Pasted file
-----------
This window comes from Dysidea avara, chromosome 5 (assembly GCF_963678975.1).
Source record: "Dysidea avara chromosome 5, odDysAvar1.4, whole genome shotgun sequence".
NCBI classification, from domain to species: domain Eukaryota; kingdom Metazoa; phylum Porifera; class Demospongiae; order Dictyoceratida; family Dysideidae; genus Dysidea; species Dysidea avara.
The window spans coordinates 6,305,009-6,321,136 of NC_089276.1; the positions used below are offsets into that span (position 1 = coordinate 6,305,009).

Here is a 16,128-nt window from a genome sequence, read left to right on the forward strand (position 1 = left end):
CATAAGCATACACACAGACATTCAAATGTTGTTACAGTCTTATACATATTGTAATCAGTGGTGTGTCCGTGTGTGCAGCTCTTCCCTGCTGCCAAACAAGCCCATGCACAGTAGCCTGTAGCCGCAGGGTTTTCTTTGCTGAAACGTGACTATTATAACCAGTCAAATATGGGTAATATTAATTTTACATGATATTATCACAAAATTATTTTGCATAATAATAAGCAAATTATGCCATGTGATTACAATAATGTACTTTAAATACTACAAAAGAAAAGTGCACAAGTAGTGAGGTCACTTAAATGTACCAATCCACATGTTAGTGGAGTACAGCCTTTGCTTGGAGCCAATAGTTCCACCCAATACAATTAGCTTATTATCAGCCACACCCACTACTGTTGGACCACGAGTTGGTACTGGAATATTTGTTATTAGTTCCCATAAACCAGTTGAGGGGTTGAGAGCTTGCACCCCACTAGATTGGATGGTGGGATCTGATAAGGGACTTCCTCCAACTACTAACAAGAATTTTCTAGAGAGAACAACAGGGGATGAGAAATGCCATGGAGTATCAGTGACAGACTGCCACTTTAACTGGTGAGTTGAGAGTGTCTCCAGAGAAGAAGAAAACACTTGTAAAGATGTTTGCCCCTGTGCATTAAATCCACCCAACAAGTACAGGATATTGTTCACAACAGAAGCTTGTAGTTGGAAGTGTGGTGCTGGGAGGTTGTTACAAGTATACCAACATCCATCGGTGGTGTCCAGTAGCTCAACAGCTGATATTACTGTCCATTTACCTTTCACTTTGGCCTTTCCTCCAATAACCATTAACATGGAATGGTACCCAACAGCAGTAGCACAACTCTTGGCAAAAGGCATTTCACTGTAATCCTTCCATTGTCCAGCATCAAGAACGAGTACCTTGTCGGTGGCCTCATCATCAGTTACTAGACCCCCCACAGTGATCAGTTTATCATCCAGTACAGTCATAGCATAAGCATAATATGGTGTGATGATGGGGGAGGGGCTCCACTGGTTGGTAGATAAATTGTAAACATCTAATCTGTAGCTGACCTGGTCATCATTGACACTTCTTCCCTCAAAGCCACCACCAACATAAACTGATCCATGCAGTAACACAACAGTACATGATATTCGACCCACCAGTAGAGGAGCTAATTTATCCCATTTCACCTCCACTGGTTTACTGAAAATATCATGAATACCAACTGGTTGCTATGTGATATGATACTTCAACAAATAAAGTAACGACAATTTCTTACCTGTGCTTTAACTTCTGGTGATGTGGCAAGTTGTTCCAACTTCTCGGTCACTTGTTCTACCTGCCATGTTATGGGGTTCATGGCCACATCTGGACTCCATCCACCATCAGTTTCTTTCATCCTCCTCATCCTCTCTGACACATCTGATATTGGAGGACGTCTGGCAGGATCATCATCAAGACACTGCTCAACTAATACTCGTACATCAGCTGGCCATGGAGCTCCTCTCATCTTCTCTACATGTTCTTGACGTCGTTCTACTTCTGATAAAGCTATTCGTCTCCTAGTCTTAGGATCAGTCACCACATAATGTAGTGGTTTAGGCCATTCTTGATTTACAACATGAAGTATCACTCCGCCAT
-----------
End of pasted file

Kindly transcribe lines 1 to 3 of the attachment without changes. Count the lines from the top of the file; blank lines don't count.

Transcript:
This window comes from Dysidea avara, chromosome 5 (assembly GCF_963678975.1).
Source record: "Dysidea avara chromosome 5, odDysAvar1.4, whole genome shotgun sequence".
NCBI classification, from domain to species: domain Eukaryota; kingdom Metazoa; phylum Porifera; class Demospongiae; order Dictyoceratida; family Dysideidae; genus Dysidea; species Dysidea avara.